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mikez

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mikez last won the day on July 26

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  1. Hey everyone, I'm based in Sydney. We should do a meetup here once the COVID restrictions ease! Mike
  2. I called Interactive Brokers yesterday and they said it's possible to get margin up to A$25k. It requires a credit check though. Have you tried CMEG - I'm planning to give them a go.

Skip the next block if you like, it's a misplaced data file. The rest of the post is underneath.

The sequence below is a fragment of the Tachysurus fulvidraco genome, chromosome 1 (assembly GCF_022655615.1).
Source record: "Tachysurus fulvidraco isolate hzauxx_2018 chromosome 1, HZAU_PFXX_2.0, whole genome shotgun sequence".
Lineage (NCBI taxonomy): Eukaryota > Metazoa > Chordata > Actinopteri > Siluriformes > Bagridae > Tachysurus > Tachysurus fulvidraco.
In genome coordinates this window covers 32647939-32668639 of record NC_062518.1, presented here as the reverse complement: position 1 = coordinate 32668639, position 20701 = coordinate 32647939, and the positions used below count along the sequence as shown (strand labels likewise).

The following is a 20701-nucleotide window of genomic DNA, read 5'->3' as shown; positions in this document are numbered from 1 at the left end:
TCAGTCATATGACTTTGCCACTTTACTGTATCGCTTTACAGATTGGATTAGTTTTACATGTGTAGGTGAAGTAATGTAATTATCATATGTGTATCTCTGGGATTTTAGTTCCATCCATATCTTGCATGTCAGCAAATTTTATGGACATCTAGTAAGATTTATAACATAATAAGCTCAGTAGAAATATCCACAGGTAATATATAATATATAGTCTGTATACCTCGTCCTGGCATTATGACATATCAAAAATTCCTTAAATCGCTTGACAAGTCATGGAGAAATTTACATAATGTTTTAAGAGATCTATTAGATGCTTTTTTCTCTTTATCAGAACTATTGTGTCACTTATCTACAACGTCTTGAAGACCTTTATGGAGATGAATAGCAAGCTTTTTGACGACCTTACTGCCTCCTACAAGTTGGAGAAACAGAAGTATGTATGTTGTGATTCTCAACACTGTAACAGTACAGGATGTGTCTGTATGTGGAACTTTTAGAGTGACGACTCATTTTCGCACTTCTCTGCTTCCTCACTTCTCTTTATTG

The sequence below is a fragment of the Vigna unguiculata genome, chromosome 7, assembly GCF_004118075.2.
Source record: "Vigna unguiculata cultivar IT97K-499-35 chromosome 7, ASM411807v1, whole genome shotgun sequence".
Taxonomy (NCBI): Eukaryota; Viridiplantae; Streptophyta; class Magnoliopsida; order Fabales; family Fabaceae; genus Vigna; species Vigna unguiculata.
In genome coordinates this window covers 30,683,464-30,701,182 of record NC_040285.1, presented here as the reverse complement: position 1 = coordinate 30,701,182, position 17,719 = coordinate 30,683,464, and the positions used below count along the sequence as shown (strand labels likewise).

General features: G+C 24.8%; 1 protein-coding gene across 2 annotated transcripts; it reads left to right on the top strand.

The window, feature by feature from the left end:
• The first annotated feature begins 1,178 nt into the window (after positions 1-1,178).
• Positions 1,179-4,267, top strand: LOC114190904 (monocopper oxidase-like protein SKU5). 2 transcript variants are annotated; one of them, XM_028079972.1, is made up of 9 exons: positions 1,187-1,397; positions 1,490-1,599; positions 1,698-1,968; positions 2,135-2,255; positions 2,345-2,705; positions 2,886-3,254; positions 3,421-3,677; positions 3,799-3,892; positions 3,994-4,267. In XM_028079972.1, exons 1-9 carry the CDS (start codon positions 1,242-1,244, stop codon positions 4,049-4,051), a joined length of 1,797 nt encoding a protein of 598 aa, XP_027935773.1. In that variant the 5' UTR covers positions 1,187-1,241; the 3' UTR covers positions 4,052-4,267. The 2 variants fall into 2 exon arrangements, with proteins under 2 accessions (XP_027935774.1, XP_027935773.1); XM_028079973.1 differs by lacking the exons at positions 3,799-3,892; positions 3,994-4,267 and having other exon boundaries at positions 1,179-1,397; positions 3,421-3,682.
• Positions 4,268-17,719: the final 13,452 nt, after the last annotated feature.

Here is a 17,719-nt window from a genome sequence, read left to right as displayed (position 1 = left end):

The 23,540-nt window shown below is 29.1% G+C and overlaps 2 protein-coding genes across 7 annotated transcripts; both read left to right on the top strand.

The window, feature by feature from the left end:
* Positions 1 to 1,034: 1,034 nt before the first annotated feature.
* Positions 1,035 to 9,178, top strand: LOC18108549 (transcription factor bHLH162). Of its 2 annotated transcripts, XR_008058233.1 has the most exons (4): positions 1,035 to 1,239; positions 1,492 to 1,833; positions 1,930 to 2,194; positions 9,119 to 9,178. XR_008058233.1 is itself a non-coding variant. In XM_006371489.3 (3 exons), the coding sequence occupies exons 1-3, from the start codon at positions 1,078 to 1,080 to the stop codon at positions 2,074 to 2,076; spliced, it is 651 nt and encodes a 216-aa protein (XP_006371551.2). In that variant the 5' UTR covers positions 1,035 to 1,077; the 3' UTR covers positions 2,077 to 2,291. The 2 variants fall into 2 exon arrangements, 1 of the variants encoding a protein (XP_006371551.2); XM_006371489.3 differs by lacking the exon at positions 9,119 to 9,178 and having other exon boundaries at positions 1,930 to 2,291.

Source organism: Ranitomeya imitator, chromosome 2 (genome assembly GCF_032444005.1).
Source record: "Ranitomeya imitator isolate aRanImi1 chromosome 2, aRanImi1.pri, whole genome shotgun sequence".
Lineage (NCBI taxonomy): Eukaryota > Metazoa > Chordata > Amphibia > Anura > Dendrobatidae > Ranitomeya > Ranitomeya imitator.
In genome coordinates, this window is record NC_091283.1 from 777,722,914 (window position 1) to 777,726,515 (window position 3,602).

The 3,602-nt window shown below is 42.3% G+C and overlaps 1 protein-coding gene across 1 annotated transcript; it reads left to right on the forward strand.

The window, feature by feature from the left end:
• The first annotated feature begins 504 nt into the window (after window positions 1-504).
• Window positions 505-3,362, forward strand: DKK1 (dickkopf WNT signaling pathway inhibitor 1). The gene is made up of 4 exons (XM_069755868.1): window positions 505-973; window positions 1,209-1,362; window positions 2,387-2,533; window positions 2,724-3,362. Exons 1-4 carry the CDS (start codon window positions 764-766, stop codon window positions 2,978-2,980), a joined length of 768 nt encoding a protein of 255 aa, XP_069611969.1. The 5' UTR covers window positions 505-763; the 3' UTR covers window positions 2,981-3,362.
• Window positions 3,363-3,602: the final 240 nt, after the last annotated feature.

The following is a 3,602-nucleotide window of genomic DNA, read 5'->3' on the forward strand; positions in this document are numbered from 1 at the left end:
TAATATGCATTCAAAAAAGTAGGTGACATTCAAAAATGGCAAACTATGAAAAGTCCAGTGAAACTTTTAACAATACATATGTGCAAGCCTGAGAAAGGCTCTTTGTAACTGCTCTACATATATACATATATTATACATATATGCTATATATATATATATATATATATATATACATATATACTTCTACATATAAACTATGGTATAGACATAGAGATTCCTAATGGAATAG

3. Hey BBT community, I wanted to share this solution for slow connections on the forum here as it's been an absolute life saver for my day trading using DAS Trader Pro. This solution requires some technical knowledge. This method works well for those of us who live outside of North America, far from the data centres in New Jersey. I trade from Sydney, Australia - there's no major city physically further from New Jersey than Sydney. (As a side note, this may also work if you have a slow computer.) Problem I get consistently get terrible network latency (ping) during the first 30 mins of the market open - to the extent DAS is not usable for about 30 mins. I would get delayed price updates 10sec (sometimes 30sec) later. The image below shows the 85sec delay on one of the bad days. The issue becomes exponentially worse the more charts and montages I have open; this is likely due to L2 data. I only trade the open, so it's quite frustrating to lose the first 30 mins due to internet issues. My Tested Solution My solution was to run DAS Trader from a windows desktop virtual machine in the cloud at a location near the NYC data centres. I would then remote desktop access into that machine. The following steps are for Google Cloud Platform (you can also use Amazon Web Services or Microsoft Azure, but I wouldn't stray from those three). Step 1) Sign up for an account with Google Cloud. Set up a virtual machine on Google Cloud. This is a youtube video showing how to set one up. Choose a beefy instance if possible; I'm using 8 CPU and 16G of RAM. Choose Windows Server Datacentre (with desktop experience) as the machine image. These machines are charged on a time-usage basis, so turn it off when you're not trading! Step 2) Set up your Windows Remote Desktop client such that the Colour setting is set to 15-bit and the Experience setting is set to 'Modem'. This will significantly reduce the bandwidth usage. Step 3) Install DAS on the virtual machine and test. The expected result is that you should experience lower latency during periods of high data flow. I don't have the bandwidth numbers but assume they are correlated for our purposes. Now, during the market open: i) the ping from my virtual machine to the exchange is 20ms ii) the ping from my home to the virtual machine is about 200ms iii) in total is much lower at about 220ms The primary trade-off is that the desktop experience is not as visually snappy. But I'll take that in a heartbeat over what I had before. Why the Solution Works This is an explanation of what's happening behind the scenes. Before: 1) The quote data was sent from New Jersey Data Centre to my laptop in Sydney. 2) My laptop would run DAS and render the charts and L2 stock data. After: 1) The quote data is now sent from New Jersey Data Centre to my virtual machine in North Virginia. 2) My virtual machine running DAS will render the charts and L2 data. 3) My remote desktop client would then connect to the virtual machine and fetch the 'video-feed'. However it's quite efficient, it will only fetch necessary on-screen changes. This is similar to watching a youtube video - but we're watching a computer desktop feed. Not every pixel on-screen is refreshed, only a fraction of the pixels are refreshed few times a second. Only the refreshed pixels are sent over the internet and repainted on my monitor at home. This efficiency saves a lot of bandwidth. As a result: With the above solution, we have minimised the amount of data that needs to physically travel hence improving our experience when using DAS. The remote desktop client screen-feed transfers much less data than raw stock data. It's difficult to verify this but I empirically suspect the bottleneck is due to the constraints relating to the underwater fibre optic cables between LA and Sydney. The reason I believe this is the case is because I had tested running a VM in the AWS Sydney region and the same issue occurred; hence my woes were unlikely to be issues with my home internet connection. A map of the submarine data cable network (as at 2015): Hope this is useful.
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